The argument by talking point style that characterizes all sections of the political right in the US has been evident as usual in relation to the financial crisis, so I guess it’s time to play whack-a-mole yet again. The most prominent points I’ve seen are
* It’s all the fault of the Community Reinvestment Act, which forced banks to lend to low-income borrowers. Quite a few people have pointed out that many of the subprime loans weren’t required under CRA. More to the point, given that the market structures in the bubble made mortgages a fungible asset, the CRA was a nonbinding constraint. It’s clear that many more subprime loans were given out in the bubble years than were required under the Act and that the excess was greatest in the areas where the bubble was worst. The CRA had no effect at all under these conditions.
* If regulation were the problem, how come the hedge funds haven’t been affected? In fact, it was the failure of Bear Stearns hedge funds that signalled the spread of the crisis beyond the subprime mortgage market. And the main reason hedge funds haven’t yet been hit by the crisis of the past few weeks is that they don’t allow redemptions except at stated dates (for most of them it will be next Tuesday. Perhaps there won’t be a problem, but that’s not what the markets think. In any case, those making the claim seem to be unaware of the redemption restrictions.
It’s time once again for the Monday Message Board. Post your thoughts on any issue. Civilised discussion only. Please avoid snarks and trolling and strictly no coarse language.
Robert Waldmann of Angry Bear has a fascinating post exploring the possibility that sharp movements in the value of Lehman senior debt could be explained by the possibility that Lehman had sold Credit Default Swaps on itself. Since a CDS is insurance against the possibility of default on debt, this is a no-lose bet for Lehman. If the firm survives, they collect the premiums and pay nothing and, if it doesn’t the losses are borne by the creditors. And, as Waldmann points out, it’s not crazy to buy such a CDS, since it will retain some value in bankruptcy. If you’ve already sold a lot of Lehman CDS yourself, there’s a significant hedging benefit. So both parties benefit, and the losers are the existing bondholders. Waldmann has an interesting optimization exercise to show that optimal (for Lehman) use of the CDS option could explain the collapse in the value of Lehman bonds.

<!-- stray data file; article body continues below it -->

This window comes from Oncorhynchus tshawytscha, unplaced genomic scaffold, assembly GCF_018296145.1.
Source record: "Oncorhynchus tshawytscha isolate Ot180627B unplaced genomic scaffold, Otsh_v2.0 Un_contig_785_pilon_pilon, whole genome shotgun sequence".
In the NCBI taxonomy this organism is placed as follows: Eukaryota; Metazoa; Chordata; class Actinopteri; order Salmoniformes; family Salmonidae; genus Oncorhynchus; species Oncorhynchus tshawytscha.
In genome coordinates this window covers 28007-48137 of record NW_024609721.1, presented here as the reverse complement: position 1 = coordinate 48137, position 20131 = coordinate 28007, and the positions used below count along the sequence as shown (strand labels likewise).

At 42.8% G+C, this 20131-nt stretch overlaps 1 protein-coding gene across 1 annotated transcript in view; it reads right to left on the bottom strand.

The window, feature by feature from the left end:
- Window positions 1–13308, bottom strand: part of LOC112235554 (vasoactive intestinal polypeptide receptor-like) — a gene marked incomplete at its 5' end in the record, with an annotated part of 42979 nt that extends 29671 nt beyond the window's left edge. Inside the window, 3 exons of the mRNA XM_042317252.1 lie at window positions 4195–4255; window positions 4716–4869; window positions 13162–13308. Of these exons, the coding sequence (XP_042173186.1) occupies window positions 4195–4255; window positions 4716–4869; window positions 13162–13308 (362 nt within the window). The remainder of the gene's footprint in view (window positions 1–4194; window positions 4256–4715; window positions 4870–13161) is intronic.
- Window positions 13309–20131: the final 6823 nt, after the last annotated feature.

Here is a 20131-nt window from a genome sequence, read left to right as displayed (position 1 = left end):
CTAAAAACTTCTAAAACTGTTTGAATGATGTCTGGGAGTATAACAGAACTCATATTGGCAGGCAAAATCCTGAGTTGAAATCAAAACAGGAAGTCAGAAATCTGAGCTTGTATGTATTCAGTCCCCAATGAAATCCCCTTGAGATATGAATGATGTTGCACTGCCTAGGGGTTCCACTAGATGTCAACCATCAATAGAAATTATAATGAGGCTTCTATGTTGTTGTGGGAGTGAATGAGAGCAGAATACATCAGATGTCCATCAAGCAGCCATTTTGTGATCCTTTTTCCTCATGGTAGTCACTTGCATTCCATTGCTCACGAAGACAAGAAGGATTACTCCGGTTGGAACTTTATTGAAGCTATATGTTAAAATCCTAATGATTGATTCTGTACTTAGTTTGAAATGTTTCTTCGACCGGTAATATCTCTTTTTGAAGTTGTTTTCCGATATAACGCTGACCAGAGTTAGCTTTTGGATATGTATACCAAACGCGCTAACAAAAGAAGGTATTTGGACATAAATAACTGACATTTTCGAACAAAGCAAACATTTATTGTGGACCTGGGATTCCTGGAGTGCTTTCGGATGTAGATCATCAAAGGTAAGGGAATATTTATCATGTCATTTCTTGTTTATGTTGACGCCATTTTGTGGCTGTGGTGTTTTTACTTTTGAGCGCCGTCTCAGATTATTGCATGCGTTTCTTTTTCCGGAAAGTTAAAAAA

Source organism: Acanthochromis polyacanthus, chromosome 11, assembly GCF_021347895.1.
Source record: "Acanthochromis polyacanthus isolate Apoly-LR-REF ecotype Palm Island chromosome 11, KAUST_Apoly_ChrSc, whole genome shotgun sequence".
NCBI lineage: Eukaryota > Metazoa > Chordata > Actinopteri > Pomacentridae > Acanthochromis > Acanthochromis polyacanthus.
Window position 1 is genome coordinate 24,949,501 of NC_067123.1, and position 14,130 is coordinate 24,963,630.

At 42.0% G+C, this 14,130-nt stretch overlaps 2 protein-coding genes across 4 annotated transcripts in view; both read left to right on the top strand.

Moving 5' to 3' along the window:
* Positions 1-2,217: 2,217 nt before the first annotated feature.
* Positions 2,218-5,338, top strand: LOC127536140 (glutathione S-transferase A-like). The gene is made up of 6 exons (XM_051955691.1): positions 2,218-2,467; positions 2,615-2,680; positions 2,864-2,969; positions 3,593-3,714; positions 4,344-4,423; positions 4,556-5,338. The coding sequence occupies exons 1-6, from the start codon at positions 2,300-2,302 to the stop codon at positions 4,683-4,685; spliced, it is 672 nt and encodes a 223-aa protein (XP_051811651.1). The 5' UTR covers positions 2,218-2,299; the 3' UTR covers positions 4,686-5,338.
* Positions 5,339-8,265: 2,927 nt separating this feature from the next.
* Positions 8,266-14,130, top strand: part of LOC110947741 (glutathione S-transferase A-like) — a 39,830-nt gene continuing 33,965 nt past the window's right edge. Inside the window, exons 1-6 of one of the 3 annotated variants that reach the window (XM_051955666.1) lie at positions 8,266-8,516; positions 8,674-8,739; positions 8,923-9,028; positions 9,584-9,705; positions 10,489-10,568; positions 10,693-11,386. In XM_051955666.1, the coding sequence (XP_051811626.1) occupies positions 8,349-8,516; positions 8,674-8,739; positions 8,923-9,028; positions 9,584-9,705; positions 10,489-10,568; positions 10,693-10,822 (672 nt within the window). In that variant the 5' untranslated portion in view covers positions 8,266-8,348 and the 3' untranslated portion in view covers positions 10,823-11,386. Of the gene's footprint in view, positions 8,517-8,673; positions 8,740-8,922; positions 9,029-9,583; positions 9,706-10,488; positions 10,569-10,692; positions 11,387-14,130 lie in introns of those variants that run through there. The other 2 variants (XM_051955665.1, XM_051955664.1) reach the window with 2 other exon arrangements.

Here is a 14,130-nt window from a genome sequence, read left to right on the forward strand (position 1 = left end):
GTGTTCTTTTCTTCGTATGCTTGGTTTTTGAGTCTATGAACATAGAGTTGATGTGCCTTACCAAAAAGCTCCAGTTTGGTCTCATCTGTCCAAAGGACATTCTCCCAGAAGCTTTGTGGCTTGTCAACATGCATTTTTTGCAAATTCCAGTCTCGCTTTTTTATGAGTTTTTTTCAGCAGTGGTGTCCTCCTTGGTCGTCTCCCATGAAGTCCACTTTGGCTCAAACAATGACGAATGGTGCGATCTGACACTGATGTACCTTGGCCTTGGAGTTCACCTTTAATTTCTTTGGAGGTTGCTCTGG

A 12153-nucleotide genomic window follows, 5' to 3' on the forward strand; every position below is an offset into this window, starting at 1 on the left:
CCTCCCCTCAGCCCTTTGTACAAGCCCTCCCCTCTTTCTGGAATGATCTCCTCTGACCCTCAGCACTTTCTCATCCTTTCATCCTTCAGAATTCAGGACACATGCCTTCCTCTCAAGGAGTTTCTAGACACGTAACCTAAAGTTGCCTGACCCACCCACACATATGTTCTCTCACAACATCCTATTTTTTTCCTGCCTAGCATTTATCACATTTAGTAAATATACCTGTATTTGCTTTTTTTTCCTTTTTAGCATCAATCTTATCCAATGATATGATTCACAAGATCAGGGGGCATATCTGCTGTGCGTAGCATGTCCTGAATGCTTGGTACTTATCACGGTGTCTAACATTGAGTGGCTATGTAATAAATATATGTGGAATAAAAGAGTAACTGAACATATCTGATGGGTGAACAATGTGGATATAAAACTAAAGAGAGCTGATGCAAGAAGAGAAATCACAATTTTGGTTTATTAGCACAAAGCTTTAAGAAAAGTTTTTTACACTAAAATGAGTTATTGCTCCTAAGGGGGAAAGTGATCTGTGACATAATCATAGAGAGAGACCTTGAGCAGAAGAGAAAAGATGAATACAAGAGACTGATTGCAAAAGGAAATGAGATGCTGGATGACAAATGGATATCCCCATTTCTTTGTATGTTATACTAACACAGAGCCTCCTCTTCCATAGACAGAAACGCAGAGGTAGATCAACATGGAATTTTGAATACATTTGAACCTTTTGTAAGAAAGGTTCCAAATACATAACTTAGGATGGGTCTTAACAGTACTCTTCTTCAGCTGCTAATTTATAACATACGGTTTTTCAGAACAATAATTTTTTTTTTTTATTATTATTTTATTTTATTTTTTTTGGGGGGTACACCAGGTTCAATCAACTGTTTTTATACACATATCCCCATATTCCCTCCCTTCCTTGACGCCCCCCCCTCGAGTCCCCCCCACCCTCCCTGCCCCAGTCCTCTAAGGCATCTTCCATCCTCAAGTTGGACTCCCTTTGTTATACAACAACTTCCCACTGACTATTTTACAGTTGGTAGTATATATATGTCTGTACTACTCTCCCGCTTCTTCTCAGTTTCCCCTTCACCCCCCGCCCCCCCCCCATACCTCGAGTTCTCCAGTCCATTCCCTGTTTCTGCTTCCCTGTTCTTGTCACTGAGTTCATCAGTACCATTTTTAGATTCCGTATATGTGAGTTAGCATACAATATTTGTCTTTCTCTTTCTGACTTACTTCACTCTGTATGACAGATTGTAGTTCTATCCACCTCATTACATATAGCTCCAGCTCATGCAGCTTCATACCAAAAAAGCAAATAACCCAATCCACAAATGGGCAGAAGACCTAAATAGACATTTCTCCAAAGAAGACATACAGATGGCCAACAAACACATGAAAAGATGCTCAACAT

Thinking about this, I’m more and more convinced that Warren Buffett’s description of derivatives as financial weapons of mass destruction applies in spades to CDSs.
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It’s time (a bit late) for weekend reflections, which makes space for longer than usual comments on any topic. As always, civilised discussion and no coarse language.
I’ve been arguing since the dotcom boom and bust that the poor performance of (particularly US) financial markets provides strong evidence against the claim that neoliberalism provides a coherent and effective alternative to social democracy. One objection that’s been made to this argument is that “neoliberalism” is a poorly-defined pejorative. It’s true all political terms are elastic and it’s hard to find any that are used, with more or less the same meaning, by both friends and foes. The only one I can think of is “social-democratic”, though you could perhaps make a case for “liberal” in the US sense. Words like “conservative”, “democratic” and “socialist” have become just about meaningless.
By contrast, I think “neoliberalism” is a comparatively well-defined term. It’s mostly, though not exclusively used in a pejorative sense, so perhaps something like “free-market liberalism” would be better. This post from 2002 gives my definition and some reasons why I thought then that neoliberalism was a failure. I don’t see much reason to revise my assessment in the light of events between now and then.